WINSTON-SALEM, N.C. (WGHP) — A lot has changed in the 21 years Lt. Amy Gaulden has been with Winston-Salem police.
“Just overall, society has changed and the way we police has changed,” she said.
She’s heard some things about how people perceive law enforcement, even from her own family, that shocked her.
“I think people have different perceptions based on what’s in the media, what’s being taught to them by their families, and sharing that knowledge and having conversations about it is the only way to get it out in the open and to deal with it, confront it, and do it together,” she said.
It’s much easier said than done. That’s why the department brought in some experts to help every officer go from saying to doing.
“The solution lies in relationship-building,” said M. Quentin Williams, with Dedication to Community. “If we can get people to understand how to get to that place of harmony, connectedness, togetherness, to reconciliation, then all the other stuff handles itself.”
Williams is an attorney, former FBI agent, and federal prosecutor. James Fisher-Davis is a retired chief with the North Carolina Department of Public Safety, who also founded Equilibrium Up. They work together to train groups on diversity and equality awareness. They led a session is on 21st century policing.
“We have a void,” said Williams. “We have folks who have been pitted against each other, who are taking sides and we have to realize that we’re one community. The law enforcement officers and the community are one community. It’s not us versus them.”
“We like to say that what has occurred is we talk at one another today as opposed to speaking with and to one another,” Fisher-Davis said. “That is really difficult when you’re trying to establish relationships, and especially when you’re trying to come together, and you’re trying to bridge gaps.”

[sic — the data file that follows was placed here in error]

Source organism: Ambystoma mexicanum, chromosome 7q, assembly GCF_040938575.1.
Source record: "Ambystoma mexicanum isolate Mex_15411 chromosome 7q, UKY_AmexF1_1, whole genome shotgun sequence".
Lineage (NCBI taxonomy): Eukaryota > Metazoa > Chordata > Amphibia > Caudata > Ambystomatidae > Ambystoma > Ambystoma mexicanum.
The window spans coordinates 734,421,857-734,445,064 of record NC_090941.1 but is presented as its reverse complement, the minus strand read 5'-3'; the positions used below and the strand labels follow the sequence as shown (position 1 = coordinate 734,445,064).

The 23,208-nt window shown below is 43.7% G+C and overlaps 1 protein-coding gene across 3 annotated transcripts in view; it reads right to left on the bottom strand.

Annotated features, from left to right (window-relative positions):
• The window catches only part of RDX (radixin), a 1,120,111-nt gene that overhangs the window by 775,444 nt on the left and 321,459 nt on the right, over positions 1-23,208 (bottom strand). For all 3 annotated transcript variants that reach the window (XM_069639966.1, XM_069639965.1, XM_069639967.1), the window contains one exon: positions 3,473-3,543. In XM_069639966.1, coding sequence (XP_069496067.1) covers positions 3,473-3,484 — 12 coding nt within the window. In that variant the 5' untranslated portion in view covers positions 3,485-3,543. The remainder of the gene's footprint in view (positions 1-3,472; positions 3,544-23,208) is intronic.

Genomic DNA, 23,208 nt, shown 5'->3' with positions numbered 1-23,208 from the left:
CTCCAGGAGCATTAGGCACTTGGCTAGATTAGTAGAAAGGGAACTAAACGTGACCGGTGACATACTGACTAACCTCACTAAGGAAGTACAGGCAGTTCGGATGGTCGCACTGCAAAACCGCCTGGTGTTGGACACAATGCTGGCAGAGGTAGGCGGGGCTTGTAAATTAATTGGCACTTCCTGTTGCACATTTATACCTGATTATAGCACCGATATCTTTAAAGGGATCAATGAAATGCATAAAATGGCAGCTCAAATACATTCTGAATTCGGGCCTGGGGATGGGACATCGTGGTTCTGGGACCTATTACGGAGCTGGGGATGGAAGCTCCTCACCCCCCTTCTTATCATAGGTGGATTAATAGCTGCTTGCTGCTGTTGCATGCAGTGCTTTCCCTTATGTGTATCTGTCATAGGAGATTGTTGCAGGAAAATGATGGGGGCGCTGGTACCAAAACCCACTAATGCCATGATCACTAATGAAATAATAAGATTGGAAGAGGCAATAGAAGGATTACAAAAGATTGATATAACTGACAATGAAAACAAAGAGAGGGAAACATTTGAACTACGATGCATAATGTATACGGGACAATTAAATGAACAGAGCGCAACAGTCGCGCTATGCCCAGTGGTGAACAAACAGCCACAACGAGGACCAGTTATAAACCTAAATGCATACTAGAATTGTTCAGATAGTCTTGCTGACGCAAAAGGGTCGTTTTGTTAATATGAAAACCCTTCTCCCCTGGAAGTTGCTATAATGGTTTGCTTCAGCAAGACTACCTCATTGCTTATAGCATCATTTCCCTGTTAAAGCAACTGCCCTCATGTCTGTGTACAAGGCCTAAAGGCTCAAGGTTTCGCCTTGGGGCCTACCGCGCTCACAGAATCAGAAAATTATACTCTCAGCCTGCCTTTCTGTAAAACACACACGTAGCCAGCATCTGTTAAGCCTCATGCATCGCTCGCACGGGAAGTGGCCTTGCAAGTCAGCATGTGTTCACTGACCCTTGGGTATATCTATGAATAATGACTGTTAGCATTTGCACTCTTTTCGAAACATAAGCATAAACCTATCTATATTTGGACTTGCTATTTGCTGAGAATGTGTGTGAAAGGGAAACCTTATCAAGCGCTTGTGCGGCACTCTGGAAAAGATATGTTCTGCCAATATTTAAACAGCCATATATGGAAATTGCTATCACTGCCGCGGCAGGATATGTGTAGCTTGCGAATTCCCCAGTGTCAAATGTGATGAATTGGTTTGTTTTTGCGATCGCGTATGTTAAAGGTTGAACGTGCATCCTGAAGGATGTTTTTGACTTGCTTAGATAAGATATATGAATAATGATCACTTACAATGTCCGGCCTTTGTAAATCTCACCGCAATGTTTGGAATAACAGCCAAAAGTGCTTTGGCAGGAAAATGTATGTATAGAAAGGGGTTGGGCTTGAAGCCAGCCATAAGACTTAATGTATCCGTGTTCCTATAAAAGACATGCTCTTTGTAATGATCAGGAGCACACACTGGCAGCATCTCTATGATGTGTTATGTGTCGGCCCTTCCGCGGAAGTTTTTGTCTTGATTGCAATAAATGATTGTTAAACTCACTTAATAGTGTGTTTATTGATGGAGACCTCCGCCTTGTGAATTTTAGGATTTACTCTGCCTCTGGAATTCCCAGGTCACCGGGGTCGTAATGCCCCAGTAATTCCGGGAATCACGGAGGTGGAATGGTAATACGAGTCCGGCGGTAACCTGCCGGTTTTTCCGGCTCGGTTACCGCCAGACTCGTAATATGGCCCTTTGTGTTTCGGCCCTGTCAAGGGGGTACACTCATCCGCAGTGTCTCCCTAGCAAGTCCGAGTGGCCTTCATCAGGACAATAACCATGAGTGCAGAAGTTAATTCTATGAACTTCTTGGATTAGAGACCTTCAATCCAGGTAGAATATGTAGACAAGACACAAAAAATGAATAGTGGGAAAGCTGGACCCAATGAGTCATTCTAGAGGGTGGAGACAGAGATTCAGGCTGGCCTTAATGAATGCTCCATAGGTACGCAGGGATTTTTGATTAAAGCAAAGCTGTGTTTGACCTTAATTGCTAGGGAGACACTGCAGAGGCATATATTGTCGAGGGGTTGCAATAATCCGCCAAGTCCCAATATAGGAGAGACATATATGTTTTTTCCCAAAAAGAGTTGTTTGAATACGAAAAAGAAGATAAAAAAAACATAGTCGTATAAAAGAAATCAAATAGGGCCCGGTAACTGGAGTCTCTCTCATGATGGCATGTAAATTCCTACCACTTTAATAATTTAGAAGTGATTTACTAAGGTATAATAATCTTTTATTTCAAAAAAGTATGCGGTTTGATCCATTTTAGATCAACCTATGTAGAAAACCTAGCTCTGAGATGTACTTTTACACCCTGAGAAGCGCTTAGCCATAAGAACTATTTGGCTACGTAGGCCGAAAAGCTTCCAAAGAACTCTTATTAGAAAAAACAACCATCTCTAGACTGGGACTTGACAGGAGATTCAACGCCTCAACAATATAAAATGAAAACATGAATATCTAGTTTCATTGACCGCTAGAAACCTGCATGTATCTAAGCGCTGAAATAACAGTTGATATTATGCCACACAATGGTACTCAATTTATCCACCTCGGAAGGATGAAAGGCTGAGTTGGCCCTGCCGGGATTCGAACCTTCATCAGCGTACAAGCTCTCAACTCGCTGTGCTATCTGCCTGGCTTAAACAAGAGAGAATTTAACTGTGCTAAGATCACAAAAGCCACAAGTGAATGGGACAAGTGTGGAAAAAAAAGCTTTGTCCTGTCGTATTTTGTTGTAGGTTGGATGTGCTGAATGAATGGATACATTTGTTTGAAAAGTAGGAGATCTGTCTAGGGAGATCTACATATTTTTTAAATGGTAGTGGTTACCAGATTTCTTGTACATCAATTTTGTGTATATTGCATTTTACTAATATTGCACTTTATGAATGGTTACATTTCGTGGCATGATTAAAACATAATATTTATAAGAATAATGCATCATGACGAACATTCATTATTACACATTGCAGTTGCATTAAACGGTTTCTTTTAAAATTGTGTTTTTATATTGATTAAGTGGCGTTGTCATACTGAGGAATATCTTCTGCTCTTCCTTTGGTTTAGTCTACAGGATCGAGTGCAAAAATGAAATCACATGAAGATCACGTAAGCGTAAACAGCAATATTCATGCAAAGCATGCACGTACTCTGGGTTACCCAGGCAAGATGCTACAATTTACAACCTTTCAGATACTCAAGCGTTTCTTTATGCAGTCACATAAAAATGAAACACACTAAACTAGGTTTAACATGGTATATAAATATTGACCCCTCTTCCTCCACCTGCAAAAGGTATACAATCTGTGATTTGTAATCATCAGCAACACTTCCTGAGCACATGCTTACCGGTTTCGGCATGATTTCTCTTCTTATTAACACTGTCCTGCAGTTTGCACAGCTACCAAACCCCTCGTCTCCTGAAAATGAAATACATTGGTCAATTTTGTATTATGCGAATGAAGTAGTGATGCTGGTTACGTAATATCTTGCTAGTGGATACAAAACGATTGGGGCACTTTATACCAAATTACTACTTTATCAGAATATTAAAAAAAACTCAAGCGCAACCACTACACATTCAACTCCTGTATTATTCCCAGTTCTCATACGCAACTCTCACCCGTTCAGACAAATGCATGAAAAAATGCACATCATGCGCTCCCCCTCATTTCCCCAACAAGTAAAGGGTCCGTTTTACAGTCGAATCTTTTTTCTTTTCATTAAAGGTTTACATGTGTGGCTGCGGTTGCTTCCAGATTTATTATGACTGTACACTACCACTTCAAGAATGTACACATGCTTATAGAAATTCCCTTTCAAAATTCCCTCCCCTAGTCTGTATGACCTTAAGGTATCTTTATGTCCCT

In his words, they’re trying to develop holistic officers.
“We’re dealing with mind, body, spirit. We’re dealing with communication and trying to get individuals to acquire those tools needed in order for them to build meaningful and sustainable relationships.”
Gaulden believes this kind of training is essential to move the relationship forward between officers and the people they protect and serve.
“Being able to sit back and have a cup of coffee with someone or a biscuit at the Bojangles and just sitting down and listening and understanding. Sometimes I think it’s more important than necessarily to speak, in my opinion.”
While this 21st century policing training session was happening, there was another group of about 40 members from the Winston-Salem community putting their heads together to figure out how to address some of the city’s biggest issues. We’re going inside their session in next week’s In Black and White.